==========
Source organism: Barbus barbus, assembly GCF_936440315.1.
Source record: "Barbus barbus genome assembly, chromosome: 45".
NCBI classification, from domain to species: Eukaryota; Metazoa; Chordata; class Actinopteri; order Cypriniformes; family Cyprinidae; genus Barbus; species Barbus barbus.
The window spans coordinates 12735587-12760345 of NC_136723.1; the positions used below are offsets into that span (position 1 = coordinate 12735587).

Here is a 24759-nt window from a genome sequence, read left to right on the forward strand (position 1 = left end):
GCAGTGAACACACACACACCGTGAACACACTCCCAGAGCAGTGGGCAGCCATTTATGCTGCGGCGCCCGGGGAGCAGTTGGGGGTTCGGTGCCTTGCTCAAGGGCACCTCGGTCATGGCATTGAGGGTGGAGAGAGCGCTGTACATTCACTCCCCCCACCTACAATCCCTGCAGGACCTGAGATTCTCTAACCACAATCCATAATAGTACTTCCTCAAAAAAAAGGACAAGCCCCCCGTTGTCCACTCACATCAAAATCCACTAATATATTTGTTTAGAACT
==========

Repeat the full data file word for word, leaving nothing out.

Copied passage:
Source organism: Barbus barbus, assembly GCF_936440315.1.
Source record: "Barbus barbus genome assembly, chromosome: 45".
NCBI classification, from domain to species: Eukaryota; Metazoa; Chordata; class Actinopteri; order Cypriniformes; family Cyprinidae; genus Barbus; species Barbus barbus.
The window spans coordinates 12735587-12760345 of NC_136723.1; the positions used below are offsets into that span (position 1 = coordinate 12735587).

Here is a 24759-nt window from a genome sequence, read left to right on the forward strand (position 1 = left end):
GCAGTGAACACACACACACCGTGAACACACTCCCAGAGCAGTGGGCAGCCATTTATGCTGCGGCGCCCGGGGAGCAGTTGGGGGTTCGGTGCCTTGCTCAAGGGCACCTCGGTCATGGCATTGAGGGTGGAGAGAGCGCTGTACATTCACTCCCCCCACCTACAATCCCTGCAGGACCTGAGATTCTCTAACCACAATCCATAATAGTACTTCCTCAAAAAAAAGGACAAGCCCCCCGTTGTCCACTCACATCAAAATCCACTAATATATTTGTTTAGAACT